WASHINGTON – Food costs went up again but consumers finally got a break at the gas pumps in June, helping to lower inflation to the smallest increase in five months.
The Labor Department reported Wednesday that the Consumer Price Index edged up a virtually minuscule 0.2 percent in June following a 0.7 percent surge in May, which had been the biggest jump in 20 months.
The price moderation reflected a 1.1 percent decline in gasoline prices, which pushed total energy costs down by 0.5 percent, offsetting a 0.5 percent rise in food costs.
In other economic news, construction of new homes rose in June following two straight months of declines, the Commerce Department reported.
The 2.3 percent increase in construction activity was better than the small decline that analysts had expected. It pushed home building to a seasonally adjusted annual rate of 1.434 million units.
Core inflation, which excludes the volatile energy and food sectors, was also moderate in June, rising by just 0.2 percent. Through the first six months of this year, core inflation has been rising at an annual rate of 2.3 percent, down from a 2.6 percent rate of increase in the last half of 2006, indicating that the surge in energy and food costs are not becoming embedded in more widespread inflation problems.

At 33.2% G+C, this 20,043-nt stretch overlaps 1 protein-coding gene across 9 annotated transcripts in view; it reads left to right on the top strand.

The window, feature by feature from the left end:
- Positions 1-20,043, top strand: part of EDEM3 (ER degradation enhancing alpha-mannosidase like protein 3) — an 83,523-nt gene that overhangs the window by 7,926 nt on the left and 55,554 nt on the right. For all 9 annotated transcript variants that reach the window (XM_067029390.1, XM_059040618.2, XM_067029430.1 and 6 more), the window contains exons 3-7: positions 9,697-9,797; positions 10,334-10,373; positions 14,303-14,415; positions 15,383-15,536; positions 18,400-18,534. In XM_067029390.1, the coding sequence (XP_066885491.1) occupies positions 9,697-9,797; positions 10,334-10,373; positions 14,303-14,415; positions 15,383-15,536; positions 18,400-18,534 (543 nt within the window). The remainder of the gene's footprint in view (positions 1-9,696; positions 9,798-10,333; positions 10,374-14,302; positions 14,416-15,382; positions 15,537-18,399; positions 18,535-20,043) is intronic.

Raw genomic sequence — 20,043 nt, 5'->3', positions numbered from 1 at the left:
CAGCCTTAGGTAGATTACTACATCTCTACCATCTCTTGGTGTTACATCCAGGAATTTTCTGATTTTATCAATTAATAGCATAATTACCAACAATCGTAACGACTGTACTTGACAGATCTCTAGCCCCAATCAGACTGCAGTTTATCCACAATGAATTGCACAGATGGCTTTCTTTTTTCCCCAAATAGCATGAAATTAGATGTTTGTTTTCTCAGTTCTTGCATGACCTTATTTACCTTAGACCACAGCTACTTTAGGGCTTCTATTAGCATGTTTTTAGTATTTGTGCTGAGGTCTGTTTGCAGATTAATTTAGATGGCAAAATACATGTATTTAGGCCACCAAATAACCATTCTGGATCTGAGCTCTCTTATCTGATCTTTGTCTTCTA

That will be welcome news at the Federal Reserve which is hoping that an economic slowdown will promote declining cost pressures in coming months.
Fed Chairman Ben Bernanke was scheduled to deliver the central bank's midyear economic forecast to Congress on Wednesday. Financial markets expect he will continue to signal that interest rates, which have not been changed for more than a year, will remain steady for perhaps the rest of this year.
The moderation in consumer inflation was welcome news for nonsupervisory workers, who saw their inflation-adjusted weekly wages rise by 0.5 percent in June, the best showing in eight months. Wages, after adjusting for inflation, had fallen in four of the previous five months this year, reflecting the surge in energy prices.
Gasoline prices, which hit a record of $3.23 in late May fell steadily in June. The government reported that pump prices were down 1.1 percent in June, the first drop since a 3 percent fall in January.
Food costs, however, rose by 0.5 percent, reflecting higher costs for poultry, beef, pork and dairy products. The price for fruits and vegetables were down.
Overall prices were rising at an annual rate of 5 percent in the first six months of this year, double the 2.5 percent rate of increase in the last half of 2006 with most of that acceleration coming from the jump in energy and food costs.
Outside of food and energy, prices have remained moderate. For June, clothing prices fell by 0.6 percent while new car prices were flat. Airline ticket prices, however, jumped by 0.9 percent.